Clue Character Study: Mr. Green

So, I saw a twitter breakdown of the movie CLUE, comparing it to an old 1960s(?) version of “Ten Little Indians”. It is offhand lamented that the scriptwriters felt they needed to make sure a homosexual didn’t end up being the hero. So, in the closing scene of the 3rd and “real” ending of the movie, Mr. Green has to loudly proclaim to the moviegoing audience: “I’m gonna go home and sleep with my wife.”

But I never took it to be that way.

Allow me to elaborate: [pulls out cork board with photos and string]


First, if you are reading this: spoiler alert for a movie made in 1985. I will be spoiling a LOT. Consider this your perfect excuse to go watch this movie NOW. It is a cult classic, a brilliant comedy, and holds up surprisingly well. I believe you can find it on Amazon Prime streaming at the very least.

Now, with that out of the way, let’s outline What happens in the movie in general, spotlighting Mr. Green in particular.

  1. A group of blackmail victims are invited by a mysterious host to a dinner party promising an end to the blackmailing
  2. All arrive and are given aliases, whereupon they each either have their guilty secret revealed or reveal it themselves.
  3. Mr. Green says that he is being blackmailed for being a homosexual. This causes Wadsworth to give a look of surprise and consult the blackmail materials he has in hand. More on this later.
  4. It is revealed that the last guest (Mr. Boddy) is not a victim of blackmail, but the blackmailer himself. Wadsworth reveals that he had gained possession of all the evidence that the blackmailer gathered on the guests, insisting that he can use it to put Mr. Boddy in prison with it.
  5. Mr. Boddy then produces a distinct set of potential murder weapons which he gives out in a failed attempt to get someone from the group to kill Wadsworth. The plan fails, and someone tries (and eventually succeeds) in killing him instead.
  6. After the blackmailer appears to be dead, Wadsworth reveals that he was the one to write the invitations to the dinner in an attempt to stop the blackmailer from continuing his extortion.
  7. As the evening progresses, Mr. Boddy is murdered (again, but for real this time), the blackmail materials get destroyed, a phone call from the head of the FBI is received, and a host of other murders occur: the cook, the maid, a motorist, a policeman, and a singing telegram.
  8. Wadsworth eventually announces that he has figured out how the murders were done, and also reveals that all the murder victims were accomplices to Mr. Boddy.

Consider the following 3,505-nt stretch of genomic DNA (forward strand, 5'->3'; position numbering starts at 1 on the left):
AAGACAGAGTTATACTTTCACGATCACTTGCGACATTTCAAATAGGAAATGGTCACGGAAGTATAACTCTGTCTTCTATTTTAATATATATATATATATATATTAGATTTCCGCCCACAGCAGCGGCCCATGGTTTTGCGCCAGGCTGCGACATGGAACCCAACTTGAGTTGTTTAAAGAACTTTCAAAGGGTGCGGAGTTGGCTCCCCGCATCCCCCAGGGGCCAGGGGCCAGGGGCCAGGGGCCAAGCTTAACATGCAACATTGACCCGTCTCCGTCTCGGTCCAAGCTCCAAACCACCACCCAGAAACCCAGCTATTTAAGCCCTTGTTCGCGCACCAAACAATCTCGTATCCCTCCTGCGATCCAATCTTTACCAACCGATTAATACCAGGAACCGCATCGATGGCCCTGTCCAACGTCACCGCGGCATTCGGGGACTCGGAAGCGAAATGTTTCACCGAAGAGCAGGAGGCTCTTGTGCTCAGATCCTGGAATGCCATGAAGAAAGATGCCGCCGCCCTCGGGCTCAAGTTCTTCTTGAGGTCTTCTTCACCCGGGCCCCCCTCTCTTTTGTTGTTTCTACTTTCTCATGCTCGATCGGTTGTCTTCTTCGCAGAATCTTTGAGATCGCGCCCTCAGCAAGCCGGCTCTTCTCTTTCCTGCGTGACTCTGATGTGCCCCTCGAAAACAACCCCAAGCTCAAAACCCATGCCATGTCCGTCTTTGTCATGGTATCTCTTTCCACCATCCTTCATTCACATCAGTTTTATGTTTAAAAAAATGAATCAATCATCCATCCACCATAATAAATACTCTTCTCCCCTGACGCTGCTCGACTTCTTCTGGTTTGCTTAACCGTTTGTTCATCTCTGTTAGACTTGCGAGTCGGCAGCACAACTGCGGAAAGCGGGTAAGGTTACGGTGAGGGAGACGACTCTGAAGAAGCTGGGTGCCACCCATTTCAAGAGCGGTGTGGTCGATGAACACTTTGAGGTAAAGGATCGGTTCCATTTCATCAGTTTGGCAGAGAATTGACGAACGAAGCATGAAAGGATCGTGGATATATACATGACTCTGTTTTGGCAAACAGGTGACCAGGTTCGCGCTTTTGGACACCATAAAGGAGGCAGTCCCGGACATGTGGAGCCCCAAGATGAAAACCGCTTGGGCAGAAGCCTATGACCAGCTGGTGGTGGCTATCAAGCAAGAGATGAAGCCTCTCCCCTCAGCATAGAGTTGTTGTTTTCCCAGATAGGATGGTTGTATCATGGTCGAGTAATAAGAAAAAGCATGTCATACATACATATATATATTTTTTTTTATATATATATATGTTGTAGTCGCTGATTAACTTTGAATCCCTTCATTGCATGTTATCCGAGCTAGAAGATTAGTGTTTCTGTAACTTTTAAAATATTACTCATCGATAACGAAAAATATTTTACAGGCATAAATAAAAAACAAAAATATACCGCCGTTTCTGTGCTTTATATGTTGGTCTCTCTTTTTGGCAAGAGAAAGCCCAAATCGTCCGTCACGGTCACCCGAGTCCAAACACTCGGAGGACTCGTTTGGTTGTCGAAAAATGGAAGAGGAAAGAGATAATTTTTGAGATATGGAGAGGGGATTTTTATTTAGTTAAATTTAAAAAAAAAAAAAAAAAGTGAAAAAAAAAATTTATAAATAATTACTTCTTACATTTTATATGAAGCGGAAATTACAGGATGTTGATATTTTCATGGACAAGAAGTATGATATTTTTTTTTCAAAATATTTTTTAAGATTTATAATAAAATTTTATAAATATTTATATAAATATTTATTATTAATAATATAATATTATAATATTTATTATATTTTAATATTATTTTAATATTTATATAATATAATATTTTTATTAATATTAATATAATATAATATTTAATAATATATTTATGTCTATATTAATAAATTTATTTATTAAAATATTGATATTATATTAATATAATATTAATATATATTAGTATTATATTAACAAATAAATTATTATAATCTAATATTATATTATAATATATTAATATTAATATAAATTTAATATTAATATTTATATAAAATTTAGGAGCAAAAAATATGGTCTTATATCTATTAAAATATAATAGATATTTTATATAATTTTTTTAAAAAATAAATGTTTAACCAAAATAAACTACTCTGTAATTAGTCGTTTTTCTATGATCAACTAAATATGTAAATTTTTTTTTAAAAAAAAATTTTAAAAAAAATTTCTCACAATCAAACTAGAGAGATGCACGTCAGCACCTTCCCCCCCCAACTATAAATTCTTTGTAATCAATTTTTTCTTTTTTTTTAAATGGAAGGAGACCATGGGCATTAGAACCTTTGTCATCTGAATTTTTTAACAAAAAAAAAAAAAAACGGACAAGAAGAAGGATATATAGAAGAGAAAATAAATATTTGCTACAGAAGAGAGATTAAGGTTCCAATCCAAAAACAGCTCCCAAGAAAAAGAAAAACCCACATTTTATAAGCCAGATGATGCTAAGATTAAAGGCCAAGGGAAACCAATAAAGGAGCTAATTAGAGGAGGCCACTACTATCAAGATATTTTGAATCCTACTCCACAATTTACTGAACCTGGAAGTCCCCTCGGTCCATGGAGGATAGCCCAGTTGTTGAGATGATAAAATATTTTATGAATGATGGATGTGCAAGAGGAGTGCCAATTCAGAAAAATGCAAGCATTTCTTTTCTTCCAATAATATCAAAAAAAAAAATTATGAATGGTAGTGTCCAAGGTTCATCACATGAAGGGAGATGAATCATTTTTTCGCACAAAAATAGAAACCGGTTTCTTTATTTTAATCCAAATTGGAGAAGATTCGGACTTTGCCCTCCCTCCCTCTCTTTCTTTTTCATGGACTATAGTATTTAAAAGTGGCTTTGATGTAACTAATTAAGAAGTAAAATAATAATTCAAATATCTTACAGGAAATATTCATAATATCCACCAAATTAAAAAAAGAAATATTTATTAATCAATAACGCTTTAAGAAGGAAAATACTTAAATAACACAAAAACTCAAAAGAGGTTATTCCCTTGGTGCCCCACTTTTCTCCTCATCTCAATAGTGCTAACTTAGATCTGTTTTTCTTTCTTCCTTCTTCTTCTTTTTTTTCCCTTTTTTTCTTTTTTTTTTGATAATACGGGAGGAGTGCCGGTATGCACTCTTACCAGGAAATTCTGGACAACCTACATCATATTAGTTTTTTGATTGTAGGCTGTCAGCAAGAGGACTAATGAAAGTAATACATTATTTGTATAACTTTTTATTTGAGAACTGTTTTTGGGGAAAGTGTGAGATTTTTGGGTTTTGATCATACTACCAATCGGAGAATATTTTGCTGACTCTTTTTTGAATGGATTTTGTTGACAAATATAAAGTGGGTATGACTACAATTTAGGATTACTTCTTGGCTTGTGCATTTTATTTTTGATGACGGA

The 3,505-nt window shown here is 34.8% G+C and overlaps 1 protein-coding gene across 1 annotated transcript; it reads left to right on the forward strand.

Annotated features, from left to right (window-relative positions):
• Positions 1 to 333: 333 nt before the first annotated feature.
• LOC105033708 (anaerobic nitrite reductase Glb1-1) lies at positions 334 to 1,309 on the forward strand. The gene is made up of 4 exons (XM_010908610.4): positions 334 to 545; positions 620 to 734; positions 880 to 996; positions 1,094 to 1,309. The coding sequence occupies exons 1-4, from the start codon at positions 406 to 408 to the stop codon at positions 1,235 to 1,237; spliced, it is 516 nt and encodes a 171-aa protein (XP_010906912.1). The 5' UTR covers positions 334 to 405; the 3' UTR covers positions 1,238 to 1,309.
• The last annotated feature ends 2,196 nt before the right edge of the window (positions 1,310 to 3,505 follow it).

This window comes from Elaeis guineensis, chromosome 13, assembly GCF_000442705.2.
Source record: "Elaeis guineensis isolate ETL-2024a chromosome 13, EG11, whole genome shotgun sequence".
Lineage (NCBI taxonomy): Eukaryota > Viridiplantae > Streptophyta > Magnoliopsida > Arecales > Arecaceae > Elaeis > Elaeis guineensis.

There are then 3 separate endings given for the film: 2 “possible” endings and 1 “real” ending. In the two “possible” endings, nothing more about Mr. Green in particular is brought to light. But in the third “real” ending, the following is revealed:

  • There wasn’t a single person committing all the murders. Each murder that had occurred so far that evening was done independently by one of the dinner guests, except for Mr. Green. He was the only guest who DIDN’T kill anyone.
  • Wadsworth reveals that the Mr. Boddy that arrived at the party wasn’t the real blackmailer, it was him.
  • Holding everyone at gunpoint, Wadsworth explains that he set this evening up in an attempt to get rid of all the evidence of his blackmailing scheme by not only having all his accomplices killed off and all the materials they provided destroyed, but having the blackmail victims do it for him. It isn’t directly stated, but it is implied that Wadsworth not only gets away clean, but now has a murder charge he can hold over every guest.
  • When Mr. Green asks if he’s going to keep blackmailing them, and Wadsworth says yes, he gets the drop on him and shoots him with his own revolver.
  • Mr. Green then reveals that he is an FBI agent working undercover to expose the blackmailer.

And at the end of the “real” ending, we finally get the line that lead me to write this. As Mr. Green is turning all the rest of the guests in to the authorities, he quips to the Police Chief:

“Okay, chief, take em away. I’m gonna go home and sleep with my wife.”

And the movie ends with a freeze frame of Mr. Green and the Chief sharing a knowing smirk.


I freely admit that I am a Heterosexual male saying this, so perhaps there is some aspects of gay culture that I am missing, but to me, this doesn’t sounds like the script writers to get rid of his gayness so we don’t end up with a gay man saving the day at the end. To me, this sounds like a ploy by Mr. Green to let the other guests know that they won’t be able to extort him over his homosexuality should they try to get out of their respective murder raps.

Remember, he is the only guest that didn’t commit a murder that night. Everyone else there is dead to rights on murder charges, unless they all band together and concoct a believable story to blame it all on someone else, but that would have to involve ALL of them: including Mr. Green. Since Mr. Green doesn’t have a reason to cover for 5 murderers, they would need something to compel him to cooperate. By saying that last line, he’s announcing to them that they got nothing to hold over him, and they’re going to jail for murder.

But I think the way the movie reads on its face is that the audience is meant to believe that Mr. Green was a plant all along, that his job at the state dept. and his reasons for being blackmailed were all a cover story to allow him to break up the blackmail ring. It all holds together pretty well: more than likely, he was put under cover to make sure no state secrets get out.